Send a Tweet
Most Popular Choices
Share on Facebook Share on Twitter Share on LinkedIn Share on Reddit Tell A Friend Printer Friendly Page Save As Favorite View Favorites
OpEdNews Op Eds

The legacy of Bush: A historian's perspective

By       Message Christian McPhate       (Page 1 of 3 pages)     Permalink    (# of views)   No comments

Related Topic(s): ; , Add Tags
Add to My Group(s)

View Ratings | Rate It

Author 5697
- Advertisement -

The legacy of President Bush was a recent debate among history professors in the April 4 edition of The Wichitan.

In the article, professors Hendrickson, Hewitt, Kindig and Collins argued over the legacy the unfortunate President will leave behind once he finally steps out of the Oval Office.  

Hewitt pointed out that the economy is Bush's strongest asset.

"I don't think he destroyed the economy," he said. "I was surprised that the Republicans didn't use the economy to their benefit in their last election." 

- Advertisement -

Their benefit?

Just drive to a local gas station, look at one's paycheck, the cut in education, social services and non-defense funding in general—one will get a nasty mouthful of the Bush's economic strategy and beneficial economy.

According to a recent article in The New York Times, Bush pulled an old political trick out of his bunny-of-incompetence hat and used a little term called "recess of appointments" to cloak and implement his three choices for political offices from the watching eyes of liberal Congress.

- Advertisement -

His first choice:

Sam Fox was a major donor to the Republican party and funded over $50,000 to Swift Boat Veterans for Truth, a group that lied about Senator John Kerry's war record to help push the incumbent President across the finish line of another term.

His second choice:

Susan E. Dudley was appointed to the Office of Management and Budget where she will oversee new and existing regulations for federal agencies despite the fact that she has criticized the implementation of regulations, ranging from fuel economy standards to national drinking water standards.

Talk about concern for the economy.

The President also slipped Andrew Biggs into a lucrative position, giving him the appointment of deputy commissioner for the Social Security Administration.

- Advertisement -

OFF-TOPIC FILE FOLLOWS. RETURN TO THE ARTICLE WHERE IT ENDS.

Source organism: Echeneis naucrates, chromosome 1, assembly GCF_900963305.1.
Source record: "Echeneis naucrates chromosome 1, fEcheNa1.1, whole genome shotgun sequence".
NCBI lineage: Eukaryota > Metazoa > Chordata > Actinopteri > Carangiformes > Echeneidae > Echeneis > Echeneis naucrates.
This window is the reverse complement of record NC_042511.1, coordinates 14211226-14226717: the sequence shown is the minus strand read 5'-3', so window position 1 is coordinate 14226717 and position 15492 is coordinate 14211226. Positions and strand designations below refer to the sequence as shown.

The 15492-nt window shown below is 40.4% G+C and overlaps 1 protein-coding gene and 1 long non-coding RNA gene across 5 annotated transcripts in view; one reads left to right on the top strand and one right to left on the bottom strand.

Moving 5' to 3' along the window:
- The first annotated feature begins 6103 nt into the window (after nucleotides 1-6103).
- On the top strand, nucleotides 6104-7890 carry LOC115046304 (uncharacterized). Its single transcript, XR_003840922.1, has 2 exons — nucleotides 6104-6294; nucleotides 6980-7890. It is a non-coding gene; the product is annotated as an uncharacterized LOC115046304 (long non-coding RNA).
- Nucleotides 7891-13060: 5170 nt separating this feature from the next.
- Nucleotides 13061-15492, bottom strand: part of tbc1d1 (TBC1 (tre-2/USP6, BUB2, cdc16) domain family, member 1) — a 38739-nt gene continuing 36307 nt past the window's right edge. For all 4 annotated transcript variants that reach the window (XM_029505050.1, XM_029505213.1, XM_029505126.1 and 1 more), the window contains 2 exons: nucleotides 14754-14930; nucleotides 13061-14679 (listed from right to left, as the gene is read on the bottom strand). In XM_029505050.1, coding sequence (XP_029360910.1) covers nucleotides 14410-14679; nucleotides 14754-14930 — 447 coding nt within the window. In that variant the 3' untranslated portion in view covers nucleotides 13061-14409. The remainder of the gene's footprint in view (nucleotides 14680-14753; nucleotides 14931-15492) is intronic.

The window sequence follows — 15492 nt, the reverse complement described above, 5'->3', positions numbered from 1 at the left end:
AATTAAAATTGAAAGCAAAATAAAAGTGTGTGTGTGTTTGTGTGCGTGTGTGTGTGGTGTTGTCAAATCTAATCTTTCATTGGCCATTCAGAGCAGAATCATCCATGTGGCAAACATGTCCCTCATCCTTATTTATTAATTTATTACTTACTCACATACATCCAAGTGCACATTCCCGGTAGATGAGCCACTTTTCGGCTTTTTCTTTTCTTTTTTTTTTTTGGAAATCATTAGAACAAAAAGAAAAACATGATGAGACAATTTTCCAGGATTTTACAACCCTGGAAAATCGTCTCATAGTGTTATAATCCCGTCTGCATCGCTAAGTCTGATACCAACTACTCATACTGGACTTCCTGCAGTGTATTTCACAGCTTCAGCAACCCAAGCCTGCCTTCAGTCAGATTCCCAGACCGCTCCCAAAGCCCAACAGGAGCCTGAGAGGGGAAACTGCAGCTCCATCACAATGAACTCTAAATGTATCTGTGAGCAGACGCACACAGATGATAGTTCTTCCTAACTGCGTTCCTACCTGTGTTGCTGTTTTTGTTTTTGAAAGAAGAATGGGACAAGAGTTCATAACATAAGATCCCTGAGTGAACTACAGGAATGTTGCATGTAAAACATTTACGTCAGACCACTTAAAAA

Biggs is known for his brain child: Wanting to partially privatizing the program.

Moreover, the social service administration has been "using questionable arguments and projections to help support Bush's drive for creating private accounts" to take the place of our failing social system.  

Hmmm… it seems the incompetence bunny still has a few tricks up his sleeve.

Next Page  1  |  2  |  3


- Advertisement -

View Ratings | Rate It

I am a writer struggling against the chains of educational conformity, searching for a balance between (more...)

Christian McPhate Social Media Pages: Facebook page url on login Profile not filled in       Twitter page url on login Profile not filled in       Linkedin page url on login Profile not filled in       Instagram page url on login Profile not filled in

Go To Commenting
The views expressed herein are the sole responsibility of the author and do not necessarily reflect those of this website or its editors.
Writers Guidelines
Related Topic(s): ; , Add Tags
Contact AuthorContact Author Contact EditorContact Editor Author PageView Authors' Articles
Support OpEdNews

OpEdNews depends upon can't survive without your help.

If you value this article and the work of OpEdNews, please either Donate or Purchase a premium membership.

If you've enjoyed this, sign up for our daily or weekly newsletter to get lots of great progressive content.
Daily Weekly     OpEdNews Newsletter
   (Opens new browser window)

Most Popular Articles by this Author:     (View All Most Popular Articles by this Author)

The legacy of Bush: A historian's perspective

New Legislation to Protect Freedom of the Press

A Question of Guilt

Economy of Problems